These sound like issues that would be argued about on The Big Bang Theory, but this one is an actual research paper by a group of physics students, Physics students say Spiderman’s webbing would be strong enough to stop a moving train. One of the images was was playing around with in Photoshop yesterday had some leaves with frozen ice crystals. Though when you looked closer you could also see a spider web thread stretched from one leaf to another. To be able to make fabric or cable that strong, that could also stand up to freezing weather, from organic materials would be an amazing accomplishment. The link is to the abstract and once you get there you can download the pdf of the paper if you like. While this news release is the response of a physicist to something astrophysicist Neil deGrasse Tyson said on Twitter, Thor’s Hammer Is Not That Heavy (But It Is Scientifically Interesting)
“The critical mistake Tyson makes is thinking that Mjolnir was forged of the core of a dying star, when it was actually forged in the core of a dying star,” says Suveen Mathaudhu, a program manager in the materials science division of the U.S. Army Research Office, adjunct materials science professor at NC State and die-hard comics enthusiast. “It’s well documented that the hammer is made out of ‘Uru,’ a fictional metal from Thor’s native realm of Asgard.”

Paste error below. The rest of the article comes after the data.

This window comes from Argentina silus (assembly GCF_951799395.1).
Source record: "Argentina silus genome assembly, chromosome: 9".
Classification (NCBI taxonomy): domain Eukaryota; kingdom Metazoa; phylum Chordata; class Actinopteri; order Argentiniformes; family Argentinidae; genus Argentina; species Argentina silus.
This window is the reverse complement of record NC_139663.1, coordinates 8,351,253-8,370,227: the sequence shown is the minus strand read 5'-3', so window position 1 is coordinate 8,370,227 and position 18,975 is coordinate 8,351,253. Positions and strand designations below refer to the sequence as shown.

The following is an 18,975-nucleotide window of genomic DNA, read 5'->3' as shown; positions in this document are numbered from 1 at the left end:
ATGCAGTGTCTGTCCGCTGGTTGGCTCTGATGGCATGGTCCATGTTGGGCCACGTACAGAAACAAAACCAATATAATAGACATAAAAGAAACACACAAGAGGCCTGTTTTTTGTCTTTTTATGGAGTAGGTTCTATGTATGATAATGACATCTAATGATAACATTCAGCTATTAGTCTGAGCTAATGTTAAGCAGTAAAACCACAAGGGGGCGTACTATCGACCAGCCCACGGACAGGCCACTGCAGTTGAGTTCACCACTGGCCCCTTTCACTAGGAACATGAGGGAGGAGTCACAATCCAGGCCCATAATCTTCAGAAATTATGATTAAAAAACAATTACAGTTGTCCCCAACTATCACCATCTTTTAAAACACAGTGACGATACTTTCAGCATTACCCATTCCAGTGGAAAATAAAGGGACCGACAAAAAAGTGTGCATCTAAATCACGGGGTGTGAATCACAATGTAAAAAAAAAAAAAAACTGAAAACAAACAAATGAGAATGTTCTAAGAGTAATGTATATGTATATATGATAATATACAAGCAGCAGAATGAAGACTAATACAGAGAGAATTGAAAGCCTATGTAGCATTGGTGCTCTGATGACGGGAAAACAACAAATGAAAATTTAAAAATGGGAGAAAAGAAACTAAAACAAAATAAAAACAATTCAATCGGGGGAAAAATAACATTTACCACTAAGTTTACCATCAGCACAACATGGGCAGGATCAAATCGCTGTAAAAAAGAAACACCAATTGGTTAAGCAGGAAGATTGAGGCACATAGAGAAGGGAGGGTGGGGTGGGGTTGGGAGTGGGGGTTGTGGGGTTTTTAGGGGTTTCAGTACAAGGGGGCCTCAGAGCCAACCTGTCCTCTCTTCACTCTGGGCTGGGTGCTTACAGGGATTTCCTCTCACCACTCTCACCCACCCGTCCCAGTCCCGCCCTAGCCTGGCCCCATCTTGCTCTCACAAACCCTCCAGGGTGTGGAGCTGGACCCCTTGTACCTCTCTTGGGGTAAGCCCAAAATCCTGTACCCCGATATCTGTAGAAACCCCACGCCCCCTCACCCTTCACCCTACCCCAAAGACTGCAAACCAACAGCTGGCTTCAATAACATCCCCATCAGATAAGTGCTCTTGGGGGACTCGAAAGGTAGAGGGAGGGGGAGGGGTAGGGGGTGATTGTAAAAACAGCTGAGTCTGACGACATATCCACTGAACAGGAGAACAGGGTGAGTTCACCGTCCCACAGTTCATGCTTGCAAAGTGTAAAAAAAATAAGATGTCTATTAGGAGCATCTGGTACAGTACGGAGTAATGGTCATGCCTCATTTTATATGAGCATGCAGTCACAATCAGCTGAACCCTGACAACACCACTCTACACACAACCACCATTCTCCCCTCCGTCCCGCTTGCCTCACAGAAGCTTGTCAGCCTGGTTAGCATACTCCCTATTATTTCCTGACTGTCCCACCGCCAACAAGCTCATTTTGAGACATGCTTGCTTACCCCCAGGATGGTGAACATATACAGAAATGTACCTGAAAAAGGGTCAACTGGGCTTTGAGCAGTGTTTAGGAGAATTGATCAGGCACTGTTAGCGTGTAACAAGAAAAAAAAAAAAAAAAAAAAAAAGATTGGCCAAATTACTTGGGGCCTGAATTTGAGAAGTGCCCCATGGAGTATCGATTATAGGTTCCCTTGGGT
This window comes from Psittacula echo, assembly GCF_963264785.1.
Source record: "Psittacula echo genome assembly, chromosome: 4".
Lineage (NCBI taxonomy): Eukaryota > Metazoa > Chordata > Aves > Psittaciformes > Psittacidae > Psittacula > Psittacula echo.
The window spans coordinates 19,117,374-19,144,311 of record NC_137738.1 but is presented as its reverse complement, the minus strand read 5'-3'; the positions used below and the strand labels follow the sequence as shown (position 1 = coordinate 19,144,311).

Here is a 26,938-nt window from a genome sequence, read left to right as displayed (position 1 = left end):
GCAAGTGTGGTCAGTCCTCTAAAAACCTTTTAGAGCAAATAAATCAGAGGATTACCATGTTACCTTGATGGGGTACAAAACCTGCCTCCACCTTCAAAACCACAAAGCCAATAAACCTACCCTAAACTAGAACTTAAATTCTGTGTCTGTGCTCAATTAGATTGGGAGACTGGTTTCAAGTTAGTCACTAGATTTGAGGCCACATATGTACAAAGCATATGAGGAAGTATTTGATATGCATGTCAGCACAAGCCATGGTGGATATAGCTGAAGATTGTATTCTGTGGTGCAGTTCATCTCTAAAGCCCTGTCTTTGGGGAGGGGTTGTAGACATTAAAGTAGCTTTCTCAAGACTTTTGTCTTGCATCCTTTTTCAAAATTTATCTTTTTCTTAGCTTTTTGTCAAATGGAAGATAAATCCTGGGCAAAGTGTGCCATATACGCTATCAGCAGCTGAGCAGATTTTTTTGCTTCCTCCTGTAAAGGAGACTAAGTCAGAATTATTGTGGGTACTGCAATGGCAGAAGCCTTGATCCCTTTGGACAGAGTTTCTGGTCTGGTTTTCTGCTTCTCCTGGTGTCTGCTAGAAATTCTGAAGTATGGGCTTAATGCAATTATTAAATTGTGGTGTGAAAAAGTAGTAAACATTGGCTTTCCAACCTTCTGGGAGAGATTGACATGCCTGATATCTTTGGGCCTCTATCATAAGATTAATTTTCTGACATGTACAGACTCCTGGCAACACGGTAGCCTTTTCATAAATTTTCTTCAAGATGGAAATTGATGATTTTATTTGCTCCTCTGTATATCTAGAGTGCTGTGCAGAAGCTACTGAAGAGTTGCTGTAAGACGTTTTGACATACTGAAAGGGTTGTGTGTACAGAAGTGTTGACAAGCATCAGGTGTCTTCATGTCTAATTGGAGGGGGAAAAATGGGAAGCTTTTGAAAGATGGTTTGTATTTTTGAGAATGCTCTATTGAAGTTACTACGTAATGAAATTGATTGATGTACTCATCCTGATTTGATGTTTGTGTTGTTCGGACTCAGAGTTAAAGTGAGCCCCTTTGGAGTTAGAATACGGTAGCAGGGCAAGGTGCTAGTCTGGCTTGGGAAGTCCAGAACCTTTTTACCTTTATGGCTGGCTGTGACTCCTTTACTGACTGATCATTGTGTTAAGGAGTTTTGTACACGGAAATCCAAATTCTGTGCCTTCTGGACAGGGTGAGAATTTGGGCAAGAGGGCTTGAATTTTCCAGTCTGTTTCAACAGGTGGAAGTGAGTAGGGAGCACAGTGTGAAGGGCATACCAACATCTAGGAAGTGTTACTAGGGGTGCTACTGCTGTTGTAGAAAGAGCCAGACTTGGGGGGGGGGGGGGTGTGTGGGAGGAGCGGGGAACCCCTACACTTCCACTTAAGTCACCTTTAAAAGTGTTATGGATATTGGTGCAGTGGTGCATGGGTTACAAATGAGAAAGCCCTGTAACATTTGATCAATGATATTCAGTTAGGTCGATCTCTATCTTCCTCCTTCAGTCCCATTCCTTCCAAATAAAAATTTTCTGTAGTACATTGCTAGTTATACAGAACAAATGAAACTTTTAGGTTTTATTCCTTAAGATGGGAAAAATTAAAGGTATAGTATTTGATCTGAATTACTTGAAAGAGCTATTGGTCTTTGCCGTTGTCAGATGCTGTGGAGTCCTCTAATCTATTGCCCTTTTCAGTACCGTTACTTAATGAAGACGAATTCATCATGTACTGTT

And Mathaudhu can cite documentary sources to back him up. For example, Marvel – which publishes the Thor comics – issued a “Thor’s Hammer” trading card in 1991 that states Mjolnir is made of Uru and weighs precisely 42.3 pounds. That’s lighter than a herd of 300 billion mice, much less a herd of 300 billion elephants. But it raises a different science question.
Using the dimensions and weight on Marvel’s trading card, Mathaudhu estimates that the density of Mjolnir is about 2.13 grams (g) per cubic centimeter (cc). That makes it even lighter than aluminum, which has a density of 2.71 g/cc. So what could possibly be that light and strong?
Mathaudhu has a theory.
“Perhaps Uru is the ‘holy grail’ of high-pressure physics: a form of metallic hydrogen,” Mathaudhu says. “Some predictions of the density of metallic hydrogen fall into this range, it requires extreme conditions to form, and could be a tremendous energy source. It’s thought to be present at the core of planets, such as Jupiter, and at the core of suns – which are stars, after all.”
While Tyson made a mistake in calculating the weight of Thor’s hammer, he succeeded in drawing attention to the sciences of astrophysics and materials science – which is a good thing.
Sheldon would probably claim he already knew that.
I wasn’t going to make this whole post a nerd fest, but since I’ve already started, Mars May Be Habitable Today, Scientists Say. It seems that Mars, Antarctica and Chile’s Atacama Desert share some extreme climate qualities. In the two earthly ones, despite from extreme conditions there are microbes that survive with only the tiniest amounts of water. Since mars seems to have some moisture on occasion in some places, similar microbes may live there as well.